Embracing the Weird


Weird-Normal

I take great pride in being called weird.

And before my family decides to make this their new chant in the office, let me just frame that statement with the following explanation (granted, I doubt they even read this far after reading the first line).

I have a different outlook on a lot of things. It’s not drastically different, but definitely just left of normal. I sometimes see the odd in things that others don’t, my sense of humor is rye (pumpernickel is just nasty), and I have an affinity toward things that most adults constitute as childish (I still tap people on the opposite shoulder while walking by, I make weird awkward jokes in serious moments, and I yell out “Marco!” in places like Wal-Mart, Sam’s or the mall).

On top of all that, I tend to hang out with teenagers and young adults, and some would say that I talk and act like them. It’s not something I do to be part of who they are, but more about how integrated I have made myself into their world. I use the words ‘swag’, ‘dorbs’, ‘perts’ and ‘totes McGoats’ (seriously, that’s just fun to say), much to the chagrin of my daughter who looks at me with dead seriousness in her eyes and says…”Dad! Just stop.” Add to that the fact that I have always been a comic book, superhero and cartoon kind of guy, I love my video games, and I enjoy the really nerdy things in life.. and I was like this back in the 80’s… before they were cool (but parachute pants and mullets were? Really? You want to judge me??)

My extended family, and a lot of the adults I know, tends to look at me as if I just never grew up (or they just flat-out judge me… it’s one or the other, I prefer to think they just don’t get me, it hurts less that way). Their echoing cries of mocking humor tend to get brushed off because I chalk it up to their ignorance of who I am (or how I have been changing the lives of those kids I hang out with for the last 20 years). Some of those kids look at me as if I’m a bit weird too, so I’m not so sure that my argument in defense of myself is really going to hold any water, but I’m sticking to it.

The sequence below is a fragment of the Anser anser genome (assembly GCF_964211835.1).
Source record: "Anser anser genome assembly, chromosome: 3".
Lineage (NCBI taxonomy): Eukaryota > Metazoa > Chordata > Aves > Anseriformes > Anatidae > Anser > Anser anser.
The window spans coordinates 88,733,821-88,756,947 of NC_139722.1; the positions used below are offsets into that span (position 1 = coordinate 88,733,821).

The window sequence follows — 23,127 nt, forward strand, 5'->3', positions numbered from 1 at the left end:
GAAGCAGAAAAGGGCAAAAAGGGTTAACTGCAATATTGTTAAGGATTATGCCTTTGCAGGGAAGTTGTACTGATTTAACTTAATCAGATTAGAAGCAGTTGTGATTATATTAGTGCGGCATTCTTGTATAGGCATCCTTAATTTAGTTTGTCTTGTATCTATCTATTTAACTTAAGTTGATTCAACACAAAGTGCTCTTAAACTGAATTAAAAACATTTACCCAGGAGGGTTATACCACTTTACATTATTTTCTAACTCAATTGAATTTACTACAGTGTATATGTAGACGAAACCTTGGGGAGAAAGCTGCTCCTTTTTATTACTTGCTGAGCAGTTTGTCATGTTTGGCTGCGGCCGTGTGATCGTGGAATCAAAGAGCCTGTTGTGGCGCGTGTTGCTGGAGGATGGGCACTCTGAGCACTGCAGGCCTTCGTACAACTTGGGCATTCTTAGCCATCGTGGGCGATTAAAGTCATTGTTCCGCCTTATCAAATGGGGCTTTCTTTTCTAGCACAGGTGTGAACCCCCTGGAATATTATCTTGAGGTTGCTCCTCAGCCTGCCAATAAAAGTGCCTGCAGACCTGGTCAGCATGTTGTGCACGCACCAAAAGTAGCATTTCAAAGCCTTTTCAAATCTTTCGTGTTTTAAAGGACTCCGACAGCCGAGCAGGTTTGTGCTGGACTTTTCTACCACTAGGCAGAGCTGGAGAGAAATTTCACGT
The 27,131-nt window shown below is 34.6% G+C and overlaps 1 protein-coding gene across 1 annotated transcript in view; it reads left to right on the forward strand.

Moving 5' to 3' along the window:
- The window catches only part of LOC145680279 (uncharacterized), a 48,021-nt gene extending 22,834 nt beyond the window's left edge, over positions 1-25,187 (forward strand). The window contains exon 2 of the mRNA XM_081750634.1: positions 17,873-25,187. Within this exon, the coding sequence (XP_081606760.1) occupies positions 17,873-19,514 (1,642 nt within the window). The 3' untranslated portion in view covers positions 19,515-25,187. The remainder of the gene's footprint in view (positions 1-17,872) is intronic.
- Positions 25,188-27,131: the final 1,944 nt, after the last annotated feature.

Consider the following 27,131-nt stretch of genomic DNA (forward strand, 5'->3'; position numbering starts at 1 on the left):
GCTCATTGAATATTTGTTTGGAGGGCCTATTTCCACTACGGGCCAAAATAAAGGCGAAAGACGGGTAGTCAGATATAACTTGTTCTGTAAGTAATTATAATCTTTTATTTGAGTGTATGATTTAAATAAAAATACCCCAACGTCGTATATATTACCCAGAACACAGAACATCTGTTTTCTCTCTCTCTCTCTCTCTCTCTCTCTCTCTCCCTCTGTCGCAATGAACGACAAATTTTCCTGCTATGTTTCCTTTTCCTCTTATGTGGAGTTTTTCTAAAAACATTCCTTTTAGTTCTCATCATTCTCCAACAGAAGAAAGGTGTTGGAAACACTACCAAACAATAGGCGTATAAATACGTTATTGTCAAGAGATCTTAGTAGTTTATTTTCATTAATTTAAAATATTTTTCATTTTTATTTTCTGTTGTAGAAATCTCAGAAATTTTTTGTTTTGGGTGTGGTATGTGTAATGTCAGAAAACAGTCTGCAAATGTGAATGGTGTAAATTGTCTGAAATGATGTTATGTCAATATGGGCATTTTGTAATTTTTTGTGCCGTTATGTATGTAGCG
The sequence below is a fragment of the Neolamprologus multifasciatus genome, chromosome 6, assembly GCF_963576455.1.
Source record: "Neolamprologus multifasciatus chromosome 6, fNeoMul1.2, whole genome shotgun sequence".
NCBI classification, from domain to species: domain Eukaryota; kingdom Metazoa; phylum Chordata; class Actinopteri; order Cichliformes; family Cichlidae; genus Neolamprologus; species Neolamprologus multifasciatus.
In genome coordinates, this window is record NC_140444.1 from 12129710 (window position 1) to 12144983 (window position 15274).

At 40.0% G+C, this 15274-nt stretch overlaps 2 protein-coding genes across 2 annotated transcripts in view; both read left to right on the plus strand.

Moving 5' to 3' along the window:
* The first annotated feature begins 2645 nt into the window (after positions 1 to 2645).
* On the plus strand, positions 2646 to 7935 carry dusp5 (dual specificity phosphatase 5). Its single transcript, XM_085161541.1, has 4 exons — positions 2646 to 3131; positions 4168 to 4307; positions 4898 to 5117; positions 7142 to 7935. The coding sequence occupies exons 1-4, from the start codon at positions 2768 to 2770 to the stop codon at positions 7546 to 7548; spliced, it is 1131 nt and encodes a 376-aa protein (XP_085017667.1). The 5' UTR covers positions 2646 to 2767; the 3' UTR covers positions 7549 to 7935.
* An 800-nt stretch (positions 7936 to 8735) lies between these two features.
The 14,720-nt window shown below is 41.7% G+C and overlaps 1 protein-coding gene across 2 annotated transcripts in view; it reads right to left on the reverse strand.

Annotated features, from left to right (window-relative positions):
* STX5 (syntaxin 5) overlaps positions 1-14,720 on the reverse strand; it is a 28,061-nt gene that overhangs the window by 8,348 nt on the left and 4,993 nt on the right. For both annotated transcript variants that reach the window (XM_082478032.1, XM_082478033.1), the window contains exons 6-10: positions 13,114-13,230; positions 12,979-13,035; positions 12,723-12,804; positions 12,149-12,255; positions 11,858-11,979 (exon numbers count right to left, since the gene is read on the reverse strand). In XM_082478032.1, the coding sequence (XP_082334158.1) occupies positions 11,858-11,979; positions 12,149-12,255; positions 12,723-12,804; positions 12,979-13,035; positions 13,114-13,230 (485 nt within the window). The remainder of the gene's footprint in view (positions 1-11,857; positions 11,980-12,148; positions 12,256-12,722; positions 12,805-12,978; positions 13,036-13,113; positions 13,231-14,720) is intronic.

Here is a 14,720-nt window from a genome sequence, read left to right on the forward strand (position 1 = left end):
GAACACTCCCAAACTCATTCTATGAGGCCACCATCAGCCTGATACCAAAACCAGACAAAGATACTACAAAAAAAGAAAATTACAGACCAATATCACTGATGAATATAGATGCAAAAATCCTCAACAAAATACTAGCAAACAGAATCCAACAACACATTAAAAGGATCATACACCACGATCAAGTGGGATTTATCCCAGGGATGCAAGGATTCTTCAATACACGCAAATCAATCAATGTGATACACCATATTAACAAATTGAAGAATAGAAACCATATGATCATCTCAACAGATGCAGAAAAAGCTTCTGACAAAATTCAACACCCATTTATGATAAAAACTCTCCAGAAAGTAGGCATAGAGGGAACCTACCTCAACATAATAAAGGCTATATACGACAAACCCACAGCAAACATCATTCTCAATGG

Speaking of those kids, I could tell you that the who that I am today is because I have adapted to the environment that I chose to work in (youth ministry), but the truth of the matter is that it was more like finding the right place to fit. If being weird allows me to build those relationships with them so I can speak into their lives, I’m all good with that. There is just something about the straightforwardness of a teenager that is so refreshing, especially after dealing with the political maneuverings of adults who feel that the only way they can feel better about themselves is too look down on you and make fun of you. So much so, that one of the best compliments I can give an adult is that I want to hang out with them.

As I have grown older and further away from the average age of those students and closer to the average age of a mid-life crisis, there have been the rumors and heckling that I am trying to hold onto my younger self. Let me assure you, that is totally not true. I remember me at 16, 17 and 18. I was, to be kind, a dork. Ok, so, not so kind, but truthful. I was really weird, socially awkward, didn’t really fit in with people my own age… and the more I describe this, the more I realize I really haven’t’ changed that much… so, they might be right on that part. Maybe.

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But I enjoy being ‘that’ guy. The one who looks at people in church, watches them blow their nose in a tissue then look into it, and I wonder… what are they looking for? Or to be the one who calls people out on just going along with the flow because it’s just easier… it’s not easier, you’re just either an idiot or lazy. There is just something fun in being the guy that challenges you on what you believe, whether it’s the God I believe in, the nothing you don’t believe in, or the big fat fluffy cat you say speaks to you in your dreams, Mr. Meow-Gi (see what I did there?)

I enjoy not only allowing my inner madness out, but embracing it. If that has caused people to call me weird, then I’m ok with that. It is, after all, how God decided to wire me. Why shouldn’t I be ok with it? As I like to say…

I like being me, because if I wasn’t, someone else would get to have all this fun.

And I’d miss out on being this weird.

Weird
                             Totes.

Have to admit, it’s been one heck of a ride thus far.

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